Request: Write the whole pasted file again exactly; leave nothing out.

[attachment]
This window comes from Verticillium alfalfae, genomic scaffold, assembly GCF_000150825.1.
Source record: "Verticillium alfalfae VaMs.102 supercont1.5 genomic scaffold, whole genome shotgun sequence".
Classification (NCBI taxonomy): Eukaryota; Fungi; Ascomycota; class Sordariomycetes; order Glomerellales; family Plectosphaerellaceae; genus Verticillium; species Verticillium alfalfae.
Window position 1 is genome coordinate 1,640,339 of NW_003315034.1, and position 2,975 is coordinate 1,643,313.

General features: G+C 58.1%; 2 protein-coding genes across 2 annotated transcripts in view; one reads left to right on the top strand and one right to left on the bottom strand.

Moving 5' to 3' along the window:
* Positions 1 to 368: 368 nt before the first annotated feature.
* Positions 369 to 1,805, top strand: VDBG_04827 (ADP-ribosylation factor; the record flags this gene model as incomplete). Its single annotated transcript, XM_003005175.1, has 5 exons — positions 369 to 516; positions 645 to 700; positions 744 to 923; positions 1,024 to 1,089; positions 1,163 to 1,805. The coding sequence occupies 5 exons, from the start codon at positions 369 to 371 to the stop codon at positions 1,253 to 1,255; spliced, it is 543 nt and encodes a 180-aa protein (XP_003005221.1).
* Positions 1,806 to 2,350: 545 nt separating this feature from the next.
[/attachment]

This window comes from Verticillium alfalfae, genomic scaffold, assembly GCF_000150825.1.
Source record: "Verticillium alfalfae VaMs.102 supercont1.5 genomic scaffold, whole genome shotgun sequence".
Classification (NCBI taxonomy): Eukaryota; Fungi; Ascomycota; class Sordariomycetes; order Glomerellales; family Plectosphaerellaceae; genus Verticillium; species Verticillium alfalfae.
Window position 1 is genome coordinate 1,640,339 of NW_003315034.1, and position 2,975 is coordinate 1,643,313.

General features: G+C 58.1%; 2 protein-coding genes across 2 annotated transcripts in view; one reads left to right on the top strand and one right to left on the bottom strand.

Moving 5' to 3' along the window:
* Positions 1 to 368: 368 nt before the first annotated feature.
* Positions 369 to 1,805, top strand: VDBG_04827 (ADP-ribosylation factor; the record flags this gene model as incomplete). Its single annotated transcript, XM_003005175.1, has 5 exons — positions 369 to 516; positions 645 to 700; positions 744 to 923; positions 1,024 to 1,089; positions 1,163 to 1,805. The coding sequence occupies 5 exons, from the start codon at positions 369 to 371 to the stop codon at positions 1,253 to 1,255; spliced, it is 543 nt and encodes a 180-aa protein (XP_003005221.1).
* Positions 1,806 to 2,350: 545 nt separating this feature from the next.